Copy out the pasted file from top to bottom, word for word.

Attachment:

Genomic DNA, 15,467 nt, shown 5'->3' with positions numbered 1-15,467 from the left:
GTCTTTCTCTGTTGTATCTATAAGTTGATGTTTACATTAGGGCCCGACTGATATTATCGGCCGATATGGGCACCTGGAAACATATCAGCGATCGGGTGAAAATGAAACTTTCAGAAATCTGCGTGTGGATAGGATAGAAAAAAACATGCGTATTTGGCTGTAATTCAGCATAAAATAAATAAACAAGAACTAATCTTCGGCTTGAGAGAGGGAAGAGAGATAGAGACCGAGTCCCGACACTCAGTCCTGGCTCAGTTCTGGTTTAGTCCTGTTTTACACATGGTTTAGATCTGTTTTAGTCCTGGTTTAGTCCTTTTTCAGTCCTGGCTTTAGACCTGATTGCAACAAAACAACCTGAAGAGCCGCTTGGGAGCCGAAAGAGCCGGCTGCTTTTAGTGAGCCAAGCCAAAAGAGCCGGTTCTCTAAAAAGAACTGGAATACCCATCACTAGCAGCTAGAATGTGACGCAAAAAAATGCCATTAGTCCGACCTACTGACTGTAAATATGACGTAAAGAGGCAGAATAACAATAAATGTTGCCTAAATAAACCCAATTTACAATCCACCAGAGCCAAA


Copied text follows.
Genomic DNA, 15,467 nt, shown 5'->3' with positions numbered 1-15,467 from the left:
GTCTTTCTCTGTTGTATCTATAAGTTGATGTTTACATTAGGGCCCGACTGATATTATCGGCCGATATGGGCACCTGGAAACATATCAGCGATCGGGTGAAAATGAAACTTTCAGAAATCTGCGTGTGGATAGGATAGAAAAAAACATGCGTATTTGGCTGTAATTCAGCATAAAATAAATAAACAAGAACTAATCTTCGGCTTGAGAGAGGGAAGAGAGATAGAGACCGAGTCCCGACACTCAGTCCTGGCTCAGTTCTGGTTTAGTCCTGTTTTACACATGGTTTAGATCTGTTTTAGTCCTGGTTTAGTCCTTTTTCAGTCCTGGCTTTAGACCTGATTGCAACAAAACAACCTGAAGAGCCGCTTGGGAGCCGAAAGAGCCGGCTGCTTTTAGTGAGCCAAGCCAAAAGAGCCGGTTCTCTAAAAAGAACTGGAATACCCATCACTAGCAGCTAGAATGTGACGCAAAAAAATGCCATTAGTCCGACCTACTGACTGTAAATATGACGTAAAGAGGCAGAATAACAATAAATGTTGCCTAAATAAACCCAATTTACAATCCACCAGAGCCAAA